‘A Night You’ll Never Forget’: Stories of Life by Hurricane Fiona in PEI Pipa News

‘A Night You’ll Never Forget’: Stories of Life by Hurricane Fiona in PEI

  • CBC News provides updates on Hurricane Fiona on local CBC.ca sites and CBC Radio One. Also, a special expanded version of Atlantic Tonight will provide full coverage of Hurricane Fiona and the aftermath of the entire region on Saturday at 7:00 PM AT and Sunday at 6:00 PM AT.

The morning after Hurricane Fiona left a trail of fallen trees and wires across Prince Edward Island, islanders and tourists alike told tales of a night they’ll never forget. The below have been shared with CBC News.

Matthew from Hunter River

Matthew sat in his half-ton truck outside his Hunter River home and spoke to Vanessa Blanch of CBC Radio to share his story. (He didn’t give his last name on Saturday’s regional dial-up show.)

“Absolutely one of the most terrifying nights I’ve experienced. That was a wind like I’ve never heard or seen,” he said. ‘Last night our barn doors were torn off… we have shingles off our roof. Our neighbor, he has three trees on his house, all the shingles from his roof.’

Matthew said the man who lived across from him had 40 or 50 year old spruce trees in his yard, and about half of them came down over the power lines.

“The power lines have broken and there is a lady a little way down the street – she had her shed collapse… just a mess. I’ve never seen anything like it.”

A huge tree toppled by the force of Fiona’s wind blocks a street in one of Charlottetown’s older neighborhoods. (Sheehan Desjardins/CBC)

Matthew’s property lost 10 to 15 trees.

“Just a surreal sight to see… our poor trees. When the dawn came this morning, just looking out and looking at the trees, they were just bent over, and it was just incredible to see and just the howling and the growl of the wind.

“One of those nights you’ll never forget.”

Dakota from Charlottetown

Dakota also called CBC Radio on Saturday morning to speak with Blanch. (She didn’t give a last name, either.)

“The night was absolutely crazy. I was up all night because I was literally afraid the house would collapse,” she said.

“About seven trees fell. They just snapped. When I went outside, my trampoline literally flew at me and tried to kill me.”

Don Carr from Charlottetown

Don Carr was out on Saturday to look at the damage Fiona had left on the streets of his hometown. He spoke to reporters from CBC PEI

“I don’t envy anyone who has to leave today,” he said.

“I’m 77 years old and there’s only one hurricane I can think of that was anywhere close, and that was Hurricane Hazel years and years ago — 60 years ago — but this trumps all,” said Charlottetown’s Don Carr. (CBC)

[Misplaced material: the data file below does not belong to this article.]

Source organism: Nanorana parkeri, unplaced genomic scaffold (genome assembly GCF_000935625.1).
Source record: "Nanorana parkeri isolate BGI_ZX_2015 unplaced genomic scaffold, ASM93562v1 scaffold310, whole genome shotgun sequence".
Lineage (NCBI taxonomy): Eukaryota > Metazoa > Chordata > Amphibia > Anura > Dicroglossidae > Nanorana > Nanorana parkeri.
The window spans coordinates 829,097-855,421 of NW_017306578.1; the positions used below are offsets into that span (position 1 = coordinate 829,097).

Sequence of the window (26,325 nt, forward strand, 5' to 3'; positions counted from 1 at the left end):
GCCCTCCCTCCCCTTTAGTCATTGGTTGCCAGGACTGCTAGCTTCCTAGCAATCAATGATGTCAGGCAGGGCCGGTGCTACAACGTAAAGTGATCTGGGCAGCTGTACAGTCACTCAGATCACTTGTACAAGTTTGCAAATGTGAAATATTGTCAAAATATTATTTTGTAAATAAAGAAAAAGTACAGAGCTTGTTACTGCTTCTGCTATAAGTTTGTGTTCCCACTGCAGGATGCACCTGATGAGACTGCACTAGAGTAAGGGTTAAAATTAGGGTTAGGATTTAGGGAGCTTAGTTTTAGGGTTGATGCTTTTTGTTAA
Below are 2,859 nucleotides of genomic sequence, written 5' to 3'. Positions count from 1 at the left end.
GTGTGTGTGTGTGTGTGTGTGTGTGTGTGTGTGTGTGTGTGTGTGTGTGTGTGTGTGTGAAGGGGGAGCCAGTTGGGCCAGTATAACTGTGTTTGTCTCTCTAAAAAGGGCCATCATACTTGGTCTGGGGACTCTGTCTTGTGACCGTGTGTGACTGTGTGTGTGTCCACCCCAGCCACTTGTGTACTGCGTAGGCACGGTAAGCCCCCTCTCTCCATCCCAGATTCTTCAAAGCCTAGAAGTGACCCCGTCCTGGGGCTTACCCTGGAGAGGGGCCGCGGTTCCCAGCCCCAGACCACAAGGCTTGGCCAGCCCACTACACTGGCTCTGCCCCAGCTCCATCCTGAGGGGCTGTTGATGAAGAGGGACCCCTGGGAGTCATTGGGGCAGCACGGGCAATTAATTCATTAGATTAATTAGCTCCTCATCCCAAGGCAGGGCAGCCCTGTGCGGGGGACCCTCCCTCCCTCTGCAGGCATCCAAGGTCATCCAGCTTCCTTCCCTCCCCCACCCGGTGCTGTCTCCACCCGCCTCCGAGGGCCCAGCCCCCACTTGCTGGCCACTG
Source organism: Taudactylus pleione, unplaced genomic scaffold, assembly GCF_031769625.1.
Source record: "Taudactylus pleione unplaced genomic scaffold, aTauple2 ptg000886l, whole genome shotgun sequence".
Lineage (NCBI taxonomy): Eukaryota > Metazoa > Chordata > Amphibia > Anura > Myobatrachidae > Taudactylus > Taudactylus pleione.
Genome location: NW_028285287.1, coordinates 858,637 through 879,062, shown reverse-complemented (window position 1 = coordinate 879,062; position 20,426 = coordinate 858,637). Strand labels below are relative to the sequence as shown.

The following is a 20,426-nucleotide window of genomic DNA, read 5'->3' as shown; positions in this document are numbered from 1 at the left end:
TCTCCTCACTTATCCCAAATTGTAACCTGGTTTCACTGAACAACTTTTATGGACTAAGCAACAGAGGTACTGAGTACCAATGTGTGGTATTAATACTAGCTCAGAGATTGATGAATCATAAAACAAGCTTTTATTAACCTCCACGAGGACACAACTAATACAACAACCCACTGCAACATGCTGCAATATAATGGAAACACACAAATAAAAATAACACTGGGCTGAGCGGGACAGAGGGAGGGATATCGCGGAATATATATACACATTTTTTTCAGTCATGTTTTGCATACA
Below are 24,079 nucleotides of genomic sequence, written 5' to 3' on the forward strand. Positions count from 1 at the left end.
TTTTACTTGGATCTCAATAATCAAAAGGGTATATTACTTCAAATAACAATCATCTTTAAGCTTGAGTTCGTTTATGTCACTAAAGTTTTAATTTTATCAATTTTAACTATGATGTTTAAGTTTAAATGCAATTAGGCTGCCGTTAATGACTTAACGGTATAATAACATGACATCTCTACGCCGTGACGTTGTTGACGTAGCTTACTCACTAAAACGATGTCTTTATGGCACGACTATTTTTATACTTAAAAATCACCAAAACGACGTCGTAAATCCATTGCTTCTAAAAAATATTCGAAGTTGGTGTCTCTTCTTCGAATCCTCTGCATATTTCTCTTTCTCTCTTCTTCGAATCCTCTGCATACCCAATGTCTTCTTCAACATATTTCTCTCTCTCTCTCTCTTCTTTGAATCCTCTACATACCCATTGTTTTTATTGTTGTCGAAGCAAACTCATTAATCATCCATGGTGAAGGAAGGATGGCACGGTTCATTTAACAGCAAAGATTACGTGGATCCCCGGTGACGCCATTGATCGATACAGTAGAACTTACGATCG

“I’m 77 years old and there’s only one hurricane I can think of that was anywhere close, and that was Hurricane Hazel years and years ago — 60 years ago — but this trumps all.”

Carr does home renovations and is semi-retired.

“I’ve been trying to cut back since I was 60, and it’s not working, and this isn’t going to help,” he said. “We do a lot of work on decks and I’ve lost my own deck, so I have to start with that first.”

Tom Pound from Charlottetown

Tom Pound also surveyed the damage in Charlottetown on Saturday morning.

“I was up most of the night. I’ve never seen anything like it.’

“I was up most of the night. I’ve never seen anything like it,” said Tom Pound of Charlottetown. (CBC)

“It’s unreal. The damage it has done,” he said. “This power isn’t coming back too soon. It’ll be out for a while… there are poles everywhere you go.”

For now, Pound went home to do as the local authorities had ordered.

“They announce on the radio to stay inside, and that’s what my advice is – to stay inside.”

Jackie and Todd Kitchen from Ontario

Todd and Jackie Kitchen never expected this to happen during their week-long vacation to PEI, which doubled as a scavenger hunt. The Ontario couple shared their story with CBC’s Katie Nicholson from their motel.

“This isn’t a great commercial to move to the East Coast!” said Todd.

“It was a rough night—rainy, windy,” says Ontario’s Jackie Kitchen. (CBC)

“It was a rough night—rainy, windy,” Jackie said. “The power went out at 1:30 AM and we knew we were in trouble at that point. And it started to sound like a train was coming through… very high winds.

“We got the emergency alert on our phones saying, ‘Stay inside, stay away from the doors, stay away from the windows,’ so that’s what we did.”

The couple was supposed to leave tomorrow, but those plans are now up in the air.

“No internet, I can’t reach my parents, can’t reach anyone in Ontario, so we don’t know what’s going on with our flight,” Jackie said. “Yesterday we checked the website and everything was canceled of course to come in today.”

But they said they are making the best of it.

“We’ve got bread, we’ve got peanut butter, we’ve got a pot of water on the stove,” Jackie said.

“We travel about once a year and every time I bring a flashlight and a pack of cards. And guess what I didn’t take this one time? A flashlight and a pack of cards!” said Todd.

The Forsyths of Truro

In the same motel, just a few doors down from the kitchens, Janet Forsyth also spoke to Nicholson. She and her husband had taken some family members across the Confederation Bridge from Truro, NS, on Friday.

“I’m really from the island…so we have family here that we’re going to visit, so we came anyway,” she said.

Janet Forsyth, third from left, says they knew the storm was coming but decided to travel to PEI from Truro, NS anyway. (CBC)

She said they knew the storm was coming, but decided to travel anyway, with plenty of food, tea, coffee, and a propane tank to heat water.

And it looks like they’re planning to extend some maritime hospitality to their Ontario motel neighbors, the Kitchens.

“We’ll invite them over and have a drink,” Forsyth said.

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